Monday, April 1, 2013
Satan - Life Sentence (2013)
The logo is back. The title theme and cover artwork is flush with the first two records in the 80s. But most prominently, the sound is much the same. Granted, the production is understandably cleaner than on the earlier works, and the musicianship also more pristine, but otherwise it's direct continuity. Whereas many of these comebacks feature only a handful of the original lineup, Life Sentence is a COMPLETE reunion, with all five members of the Court in the Act roster returning: Brian Ross (vox), Russ Tippins & Steve Ramsay (guitars), Graeme English (bass) and Sean Taylor (drums), all of whom are older and wiser after stints with bands like Blitzkrieg, Blind Fury, Pariah or a little known group called Skyclad. But most importantly, they've brought back the crucial component that has earned them the adoration of traditional metal addicts incessantly for the last several decades: the riffs. Satan was one of the first bands of this niche (beyond the more popular groups like Maiden, Def Leppard, Motörhead and Raven) that I had explored as a kid. I guiltily admit, initially, their name had a lot to do with picking up their tapes, but once I placed them in the deck, I was immediately taken aback by the refreshing musicianship, with busier guitars and melodies than I often associated with simpler acts in the same scene.
So I don't speak lightly when I say that Life Sentence is the band's most consistent and intricate recording to date, and hands down their best, building upon the two strong predecessors that enabled their legacy. The guitar riffing here is slick and dextrous without becoming obsessively indulgent or flashy, and no track passes without some head spinning progressions that marry the techniques of antiquity with the prowess of younger musicians. Experience the storm of harmonics and speed/power metal licks coursing through "Life Sentence" itself, the sub-thrashing tempo of "Twenty Five Twenty Five", acrobatic melody runs in "Testimony", or the darker, spiraling contours of "Personal Demons" and "Cenotaph" and you'll come to share my opinion that, along with Attacker's latest Giants of Canaan, Life Sentence is likely to go down as one of the best guitar-oriented records of 2013. Each lead is carefully constructed, thoughtful and interesting, while the brighter spikes of speedy tremolo picking channel classic Maiden, and there are incredibly few note patterns here that can be predicted right off, which is all too rare for this genre as a whole...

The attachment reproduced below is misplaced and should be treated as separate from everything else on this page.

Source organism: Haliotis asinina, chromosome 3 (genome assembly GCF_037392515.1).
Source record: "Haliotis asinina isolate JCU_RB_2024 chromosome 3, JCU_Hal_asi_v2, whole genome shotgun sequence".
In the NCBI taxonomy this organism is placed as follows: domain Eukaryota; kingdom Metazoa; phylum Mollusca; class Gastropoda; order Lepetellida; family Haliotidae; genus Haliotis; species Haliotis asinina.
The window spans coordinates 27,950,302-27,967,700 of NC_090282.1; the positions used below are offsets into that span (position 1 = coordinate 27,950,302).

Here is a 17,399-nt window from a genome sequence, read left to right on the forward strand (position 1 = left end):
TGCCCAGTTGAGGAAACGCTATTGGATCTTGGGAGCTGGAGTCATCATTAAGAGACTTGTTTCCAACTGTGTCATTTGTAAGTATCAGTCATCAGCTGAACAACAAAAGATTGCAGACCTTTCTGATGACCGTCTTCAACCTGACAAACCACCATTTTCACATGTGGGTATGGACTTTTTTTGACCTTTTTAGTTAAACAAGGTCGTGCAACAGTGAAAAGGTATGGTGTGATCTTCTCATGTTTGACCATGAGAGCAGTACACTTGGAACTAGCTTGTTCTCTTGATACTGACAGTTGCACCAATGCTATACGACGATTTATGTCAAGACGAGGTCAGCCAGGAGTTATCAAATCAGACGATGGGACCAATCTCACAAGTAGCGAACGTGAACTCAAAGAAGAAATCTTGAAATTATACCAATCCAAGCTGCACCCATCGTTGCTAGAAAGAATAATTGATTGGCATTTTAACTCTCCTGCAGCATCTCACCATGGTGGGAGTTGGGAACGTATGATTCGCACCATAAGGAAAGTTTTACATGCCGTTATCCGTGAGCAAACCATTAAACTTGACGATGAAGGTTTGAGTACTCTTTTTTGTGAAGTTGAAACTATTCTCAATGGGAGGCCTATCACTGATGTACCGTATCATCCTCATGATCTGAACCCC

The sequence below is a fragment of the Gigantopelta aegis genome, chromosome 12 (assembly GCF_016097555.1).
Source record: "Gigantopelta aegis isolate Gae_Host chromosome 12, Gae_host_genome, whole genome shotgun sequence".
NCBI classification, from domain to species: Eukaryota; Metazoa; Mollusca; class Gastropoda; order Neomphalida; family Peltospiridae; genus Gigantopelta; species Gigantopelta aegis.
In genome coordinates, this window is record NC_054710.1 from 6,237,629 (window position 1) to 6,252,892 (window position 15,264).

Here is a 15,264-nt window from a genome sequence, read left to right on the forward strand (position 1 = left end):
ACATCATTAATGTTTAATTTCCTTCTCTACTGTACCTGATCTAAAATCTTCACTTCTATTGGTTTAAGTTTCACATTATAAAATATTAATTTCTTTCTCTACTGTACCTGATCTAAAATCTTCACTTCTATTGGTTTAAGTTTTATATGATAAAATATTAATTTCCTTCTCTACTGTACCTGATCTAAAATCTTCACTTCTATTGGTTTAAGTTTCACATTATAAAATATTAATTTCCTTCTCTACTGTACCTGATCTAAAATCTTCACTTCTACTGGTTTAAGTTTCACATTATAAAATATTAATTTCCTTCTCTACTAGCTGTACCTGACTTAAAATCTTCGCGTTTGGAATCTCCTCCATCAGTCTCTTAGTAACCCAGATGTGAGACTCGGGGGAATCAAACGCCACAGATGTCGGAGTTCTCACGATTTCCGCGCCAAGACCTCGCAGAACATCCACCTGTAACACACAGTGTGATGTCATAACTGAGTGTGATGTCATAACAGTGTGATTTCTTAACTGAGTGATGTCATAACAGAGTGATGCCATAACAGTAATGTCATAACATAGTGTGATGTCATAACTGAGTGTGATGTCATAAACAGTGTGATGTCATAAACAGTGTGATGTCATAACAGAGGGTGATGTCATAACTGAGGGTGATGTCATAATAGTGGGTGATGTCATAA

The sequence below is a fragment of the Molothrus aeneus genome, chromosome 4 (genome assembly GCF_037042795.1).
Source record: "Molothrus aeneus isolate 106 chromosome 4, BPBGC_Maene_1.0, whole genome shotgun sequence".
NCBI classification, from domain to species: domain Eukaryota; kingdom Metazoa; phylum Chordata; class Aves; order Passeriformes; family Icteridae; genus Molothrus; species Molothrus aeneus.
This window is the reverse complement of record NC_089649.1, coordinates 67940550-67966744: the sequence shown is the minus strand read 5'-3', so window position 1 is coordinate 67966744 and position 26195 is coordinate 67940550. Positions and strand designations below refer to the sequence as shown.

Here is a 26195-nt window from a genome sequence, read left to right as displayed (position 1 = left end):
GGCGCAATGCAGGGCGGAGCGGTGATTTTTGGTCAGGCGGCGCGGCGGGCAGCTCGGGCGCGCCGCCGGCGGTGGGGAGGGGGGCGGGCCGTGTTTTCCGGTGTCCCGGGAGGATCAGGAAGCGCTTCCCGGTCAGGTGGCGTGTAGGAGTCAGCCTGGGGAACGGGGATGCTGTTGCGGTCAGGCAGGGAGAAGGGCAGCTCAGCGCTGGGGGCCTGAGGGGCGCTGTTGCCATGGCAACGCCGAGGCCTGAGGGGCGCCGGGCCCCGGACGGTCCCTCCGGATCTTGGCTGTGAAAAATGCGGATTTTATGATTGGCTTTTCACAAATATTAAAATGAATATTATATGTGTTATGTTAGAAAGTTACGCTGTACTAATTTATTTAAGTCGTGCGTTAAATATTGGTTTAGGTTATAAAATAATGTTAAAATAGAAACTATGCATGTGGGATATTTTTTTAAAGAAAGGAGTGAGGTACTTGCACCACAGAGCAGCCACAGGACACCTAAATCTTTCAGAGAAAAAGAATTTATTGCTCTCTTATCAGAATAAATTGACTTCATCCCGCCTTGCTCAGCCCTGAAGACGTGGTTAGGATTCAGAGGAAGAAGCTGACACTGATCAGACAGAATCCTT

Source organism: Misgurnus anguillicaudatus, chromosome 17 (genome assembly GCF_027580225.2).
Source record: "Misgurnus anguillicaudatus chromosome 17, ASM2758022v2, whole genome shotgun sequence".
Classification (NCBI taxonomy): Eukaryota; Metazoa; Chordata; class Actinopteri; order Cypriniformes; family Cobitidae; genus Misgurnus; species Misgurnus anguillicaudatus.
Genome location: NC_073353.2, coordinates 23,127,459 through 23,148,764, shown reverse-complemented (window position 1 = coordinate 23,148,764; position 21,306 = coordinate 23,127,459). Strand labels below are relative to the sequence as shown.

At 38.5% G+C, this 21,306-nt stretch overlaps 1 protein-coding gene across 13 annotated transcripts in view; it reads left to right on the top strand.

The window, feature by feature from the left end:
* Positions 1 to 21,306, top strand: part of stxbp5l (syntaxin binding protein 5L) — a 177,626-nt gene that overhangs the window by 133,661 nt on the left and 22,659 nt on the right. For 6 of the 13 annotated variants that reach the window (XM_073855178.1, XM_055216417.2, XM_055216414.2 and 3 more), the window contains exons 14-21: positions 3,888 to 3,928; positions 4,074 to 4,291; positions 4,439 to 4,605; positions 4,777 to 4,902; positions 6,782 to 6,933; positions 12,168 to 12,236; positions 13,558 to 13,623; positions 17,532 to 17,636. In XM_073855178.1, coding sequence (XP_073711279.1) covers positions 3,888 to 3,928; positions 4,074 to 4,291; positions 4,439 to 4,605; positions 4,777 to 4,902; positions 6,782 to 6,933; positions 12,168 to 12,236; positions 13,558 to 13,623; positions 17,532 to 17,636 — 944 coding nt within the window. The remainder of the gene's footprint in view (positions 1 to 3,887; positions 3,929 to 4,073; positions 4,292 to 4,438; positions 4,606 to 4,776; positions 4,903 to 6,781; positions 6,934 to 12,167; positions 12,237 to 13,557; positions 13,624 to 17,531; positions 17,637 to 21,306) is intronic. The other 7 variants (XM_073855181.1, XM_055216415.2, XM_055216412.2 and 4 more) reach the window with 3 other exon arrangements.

But Tippins & Ramsay alone do not get all the credit here. English's lines are constantly swerving, grooving and natural, never par for the course or second fiddle to the rhythm guitars (if you'll pardon the Skyclad pun). The tone is clean but more akin to psychedelic/prog rock than, say, your usual Steve Harris muscular thudding. I could honestly just listen to Graeme and the drums alone and still derive enjoyment from the songs, if that says anything to you. Taylor's performance is about as organic as you can hope for, with a nice old snare tone that plays well into his varied fills and cadences; just hectic enough to support these waltzing and gallivanting guitar lines all over their respective fret boards. Lastly, but not leastly, Brian Ross has not skipped a damn beat; if anything, his mid range here, one of the band's long distinguishing traits, is even more robust than the early years; though he'll still mete out some occasional, elevated screams. All that time spent keeping the Blitzkrieg torch burning might not have resulted in a string of phenomenal recordings through the 90s and 'oughts, but if it primed him for Life Sentence, all the power to him, because he's just as catchy as he was on Court in the Act or A Time of Changes. Ross even leads the charge for some outstanding harmony arrangements.
Above and beyond all of these compliments, Satan does not sound 'old' or 'exhausted' in the slightest here. Comparing this record to, say, Manilla Road's latest, or the last album Diamond Head put out, is like comparing a lit firecracker to a tray of old cigarette butts (and don't get me wrong, I love my Lightning to the Nations and 80s Road quite a lot). I'd consider the songwriting and guitar picking here to remain adventurous and interesting, despite the overall moody and muddy darkened depths of the production, which are clearly content with letting the tunes stand by themselves. Not a unique approach, since a lot of veteran bands prefer the pure analog (or analog sounding) output, but with Life Sentence it helps generate this interesting contrast between nostalgic tones and very future thinking composition, even some of the lyrics, which vary between subjects like ancient Egyptology ("Incantations"), self realization/perseverance ("Life Sentence") and the ever-lingering potential for worldwide Armageddon ("Twenty Five Twenty Five"). It makes NWOBHM feel like new again. Like it's 'today', and forever, and not just something we need to restrict to bands whose balls dropped in the late 70s.
Sure, these blokes might never have really fallen out of practice, but if you told me six months ago that they'd be releasing a new album this, I'd have asked if you were planning on selling me snake oil with that. And then you'd be calling upon me to remove your boot from my teeth, because Life Sentence is outstanding. An audio dissertation on heavy metal redemption, which plays salutatorian to exactly NONE of the band's peers around today. Hail...well, you know...Satan.
Verdict: Epic Win [9.25/10]